People, we are living in some rather dykey times. Just when you thought people had forgotten about lezzbians, we’re suddenly in every corner of the media. Used to be you had the occasional big splash: Ellen coming out, Madonna snogging Britney, or um, that-Brookside-storyline-I-hate-having-to-reference. Now we’ve got the sensational, but fairly well-received Lindsay Lohan being all loved up with Sam Ronson and Jodie Foster outing herself at last in an acceptance speech.
Really, it’s all just one big elbow in the ribs for me to get out and make some comment as the Grand High Lesbo that I am. Let’s turn our attentions to the issues of the day, or whatever I just clicked on from the Guardian homepage as the case may be.
Since I tolerate commercial radio during my driving lessons, I got the super-catchy “I Kissed A Girl” by Katy Perry stuck in my head. Not being able to absorb lyrics until I hear them through my earphones, I made a quick iTunes purchase when getting ready for work tonight. As soon as I got the jist, I couldn’t help but smile. It’s funny, it’s feelgood and it references cherry chapstick. Sure, it’s all ‘oops, don’t tell my boyfriend’, but the ultimate message is kissing girls = a very good thing. How can I disagree with that? And yet, as soon as the iPod shuffled on to the next track, I mulled over the possibility that a percentage of the gay community would be up in arms over this trivialising lesbian relationships. Predictably, today’s Guardian has this. No doubt we’ll be hearing about a Stonewall boycott before long, and while I didn’t know about her previous single which is a little bit more pejorative about the homos, I just can’t bring myself to get worked up over a little bit of name-calling. With all the honest to God oppression still going on in this world, can we really devote so much time and energy to reclaiming the word gay? It’s the same as this stop bullying campaign which only deals with kids being bullied for homosexual tendencies. Guess what? Kids get bullied. Not ideal, but why should the gays be exempt? Maybe I’m just sheltered because I didn’t ‘realise’ until out of the pressure-cooker school environment, but it just doesn’t feel like a priority.
I should preface my next item by pointing out that I haven’t actually read The Well of Loneliness. Sure, it’s sitting on my bookcase, somewhere near the bottom of my haphazard ‘to read’ pile; there was never any doubting my access to it, given that I live with a double-Masters expert in books and queerness. I struggled through Oranges are Not The Only Fruit out of a misplaced sense of obligation, and generally resist any recommendations about books that are formed purely from them being about the lezzbians. Reading this article I’m tempted to conclude the label is in fact defunct. Mostly I used to feel a little self-conscious about hitting the Gay/Lesbian section in Waterstones Piccadilly, but more because I thought people would assume I was looking for p0rn than because I was ashamed of my sexuality. Surely though, the whole essence of a good story is that it ‘transcends genre’ as my bezzer expressed it (with her customary eye-roll) last week. Some of the greatest books I’ve ever read have had, on the surface, so very little in common with my own life. A skilled author, however, can take anything from the life of a magician’s assistant, a homeless man, or a teenage terrorist and make it resonate with me. While the historical breakthrough is something we ought to be grateful for, since acceptance in the arts can go a long way to acceptance in society, I think doing away with the label of ‘lesbian’ fiction can only further that progess. Think of the close-minded sorts who might never pick up something like that, but who could stumble across it and gain just a little bit more tolerance from a story well told, something that can humanise the abstract idea they held a prejudice against.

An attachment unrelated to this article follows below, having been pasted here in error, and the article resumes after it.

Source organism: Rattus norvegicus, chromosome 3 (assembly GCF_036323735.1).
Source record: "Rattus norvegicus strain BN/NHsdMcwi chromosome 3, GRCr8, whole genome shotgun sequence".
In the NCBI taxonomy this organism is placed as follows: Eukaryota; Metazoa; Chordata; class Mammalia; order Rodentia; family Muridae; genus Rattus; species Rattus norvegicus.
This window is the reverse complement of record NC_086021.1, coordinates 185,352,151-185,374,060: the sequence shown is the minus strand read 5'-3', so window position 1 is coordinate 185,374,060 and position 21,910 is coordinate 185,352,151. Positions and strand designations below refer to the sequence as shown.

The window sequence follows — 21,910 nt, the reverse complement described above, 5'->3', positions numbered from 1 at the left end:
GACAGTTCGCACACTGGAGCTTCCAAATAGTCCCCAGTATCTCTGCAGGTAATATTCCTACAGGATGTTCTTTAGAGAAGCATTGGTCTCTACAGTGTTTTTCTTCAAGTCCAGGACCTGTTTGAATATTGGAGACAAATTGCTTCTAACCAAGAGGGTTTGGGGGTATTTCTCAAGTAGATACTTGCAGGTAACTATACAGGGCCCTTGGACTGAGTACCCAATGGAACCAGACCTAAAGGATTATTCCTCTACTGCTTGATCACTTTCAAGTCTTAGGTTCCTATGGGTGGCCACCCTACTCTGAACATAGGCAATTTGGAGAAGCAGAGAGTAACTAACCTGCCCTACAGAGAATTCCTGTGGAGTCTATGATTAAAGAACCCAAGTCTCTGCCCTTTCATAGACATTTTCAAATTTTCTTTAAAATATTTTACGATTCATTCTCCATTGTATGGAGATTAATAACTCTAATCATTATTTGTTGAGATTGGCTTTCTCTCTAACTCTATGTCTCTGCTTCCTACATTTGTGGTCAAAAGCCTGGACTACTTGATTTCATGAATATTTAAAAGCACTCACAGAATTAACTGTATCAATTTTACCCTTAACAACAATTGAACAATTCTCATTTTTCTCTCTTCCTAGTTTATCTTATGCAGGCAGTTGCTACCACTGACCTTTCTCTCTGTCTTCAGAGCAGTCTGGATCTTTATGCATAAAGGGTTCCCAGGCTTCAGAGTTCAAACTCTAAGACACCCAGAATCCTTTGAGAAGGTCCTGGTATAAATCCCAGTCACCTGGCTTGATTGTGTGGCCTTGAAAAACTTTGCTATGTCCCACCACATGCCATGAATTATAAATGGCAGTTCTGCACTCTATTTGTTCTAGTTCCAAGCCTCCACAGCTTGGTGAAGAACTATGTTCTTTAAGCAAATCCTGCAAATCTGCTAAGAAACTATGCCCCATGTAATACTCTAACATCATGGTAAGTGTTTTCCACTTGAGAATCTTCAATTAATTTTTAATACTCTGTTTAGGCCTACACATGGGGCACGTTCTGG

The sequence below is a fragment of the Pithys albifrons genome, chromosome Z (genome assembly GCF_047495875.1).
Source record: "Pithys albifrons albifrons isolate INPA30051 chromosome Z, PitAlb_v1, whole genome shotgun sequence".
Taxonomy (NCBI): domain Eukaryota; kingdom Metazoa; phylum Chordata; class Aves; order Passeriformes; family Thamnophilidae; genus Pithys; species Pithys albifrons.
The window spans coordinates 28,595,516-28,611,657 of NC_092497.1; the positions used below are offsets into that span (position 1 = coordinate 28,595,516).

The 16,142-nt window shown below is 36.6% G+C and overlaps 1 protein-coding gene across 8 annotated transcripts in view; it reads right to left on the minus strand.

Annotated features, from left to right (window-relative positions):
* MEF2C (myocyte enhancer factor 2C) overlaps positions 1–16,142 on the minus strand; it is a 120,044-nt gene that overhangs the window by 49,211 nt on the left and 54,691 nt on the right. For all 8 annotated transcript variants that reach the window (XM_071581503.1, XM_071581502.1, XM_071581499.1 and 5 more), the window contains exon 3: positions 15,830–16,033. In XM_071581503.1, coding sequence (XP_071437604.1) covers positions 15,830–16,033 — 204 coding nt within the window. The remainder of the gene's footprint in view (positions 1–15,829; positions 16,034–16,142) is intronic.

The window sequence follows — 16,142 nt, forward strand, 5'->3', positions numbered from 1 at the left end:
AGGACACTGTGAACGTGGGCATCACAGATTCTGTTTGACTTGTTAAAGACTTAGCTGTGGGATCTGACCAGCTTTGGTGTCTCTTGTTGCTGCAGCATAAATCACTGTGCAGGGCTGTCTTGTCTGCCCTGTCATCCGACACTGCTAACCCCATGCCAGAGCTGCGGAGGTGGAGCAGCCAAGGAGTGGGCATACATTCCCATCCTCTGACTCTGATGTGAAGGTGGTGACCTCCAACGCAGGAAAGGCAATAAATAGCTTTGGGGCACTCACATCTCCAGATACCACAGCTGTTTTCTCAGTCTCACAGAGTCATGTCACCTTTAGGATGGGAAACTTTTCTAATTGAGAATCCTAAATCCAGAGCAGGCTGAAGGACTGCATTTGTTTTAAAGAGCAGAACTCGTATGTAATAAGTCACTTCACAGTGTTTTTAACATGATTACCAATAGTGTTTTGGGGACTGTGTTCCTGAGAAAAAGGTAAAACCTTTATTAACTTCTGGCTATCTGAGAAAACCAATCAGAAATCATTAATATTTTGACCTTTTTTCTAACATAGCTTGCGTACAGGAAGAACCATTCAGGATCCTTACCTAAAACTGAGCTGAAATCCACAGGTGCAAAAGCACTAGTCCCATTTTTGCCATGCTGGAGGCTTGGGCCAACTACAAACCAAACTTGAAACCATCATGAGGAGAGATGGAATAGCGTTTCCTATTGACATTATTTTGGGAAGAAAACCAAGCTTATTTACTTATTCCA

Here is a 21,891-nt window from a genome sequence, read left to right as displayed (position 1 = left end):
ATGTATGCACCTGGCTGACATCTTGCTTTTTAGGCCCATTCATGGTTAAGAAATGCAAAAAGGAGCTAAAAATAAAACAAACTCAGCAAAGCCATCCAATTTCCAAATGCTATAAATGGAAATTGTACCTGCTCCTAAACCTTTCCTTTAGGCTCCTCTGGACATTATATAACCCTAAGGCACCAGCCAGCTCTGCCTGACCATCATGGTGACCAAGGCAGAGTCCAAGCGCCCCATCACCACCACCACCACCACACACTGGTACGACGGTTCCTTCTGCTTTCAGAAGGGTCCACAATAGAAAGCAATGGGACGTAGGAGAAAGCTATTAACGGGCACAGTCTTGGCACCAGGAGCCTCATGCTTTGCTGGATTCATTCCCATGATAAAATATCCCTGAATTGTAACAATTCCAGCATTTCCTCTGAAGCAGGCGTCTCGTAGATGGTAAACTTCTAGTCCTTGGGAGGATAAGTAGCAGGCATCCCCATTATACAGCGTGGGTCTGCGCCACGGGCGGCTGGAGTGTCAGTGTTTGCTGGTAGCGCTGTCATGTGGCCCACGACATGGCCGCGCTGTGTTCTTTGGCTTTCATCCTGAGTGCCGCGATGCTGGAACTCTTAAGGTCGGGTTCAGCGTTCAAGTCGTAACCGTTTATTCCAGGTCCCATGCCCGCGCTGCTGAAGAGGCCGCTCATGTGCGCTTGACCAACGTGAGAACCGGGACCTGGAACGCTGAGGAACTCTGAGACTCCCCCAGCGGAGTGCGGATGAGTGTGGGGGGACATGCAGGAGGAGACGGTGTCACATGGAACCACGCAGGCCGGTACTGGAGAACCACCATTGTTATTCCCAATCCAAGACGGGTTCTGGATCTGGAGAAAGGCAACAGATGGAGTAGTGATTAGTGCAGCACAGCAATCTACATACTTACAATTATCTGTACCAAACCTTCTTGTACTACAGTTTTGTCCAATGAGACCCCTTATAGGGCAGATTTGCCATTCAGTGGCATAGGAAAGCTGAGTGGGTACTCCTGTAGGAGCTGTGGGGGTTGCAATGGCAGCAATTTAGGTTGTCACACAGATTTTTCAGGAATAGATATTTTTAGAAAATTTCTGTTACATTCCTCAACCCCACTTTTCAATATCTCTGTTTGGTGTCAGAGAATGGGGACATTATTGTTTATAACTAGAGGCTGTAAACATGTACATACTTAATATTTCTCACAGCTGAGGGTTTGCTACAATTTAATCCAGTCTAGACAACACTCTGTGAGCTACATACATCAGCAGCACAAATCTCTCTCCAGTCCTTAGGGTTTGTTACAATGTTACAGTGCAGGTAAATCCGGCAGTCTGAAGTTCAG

To round off a busy few days, it seems the Archbishop of Canterbury no longer bemoans our very existence. So long as we don’t shag around obviously, but then churches are that uptight about the heteroes as well. Maybe he mellowed because there just aren’t that many lesbians on TV these days. Maybe there would be more if the L Word wasn’t so utterly rubbish. Thank God the torture is almost over, and as long as I avoid the constant late-night repeats on cable, I won’t accidentally sully my brain with any more of it’s unrealistic nonsense. To think what a vehicle it could have been for the lesbian community, and instead we get poorly-acted soft p0rn with no basis in reality.
With that, I’m off to stare at the latest promo pics from House, because a girl needs some eye candy after thinking all these serious thoughts about her lifestyle.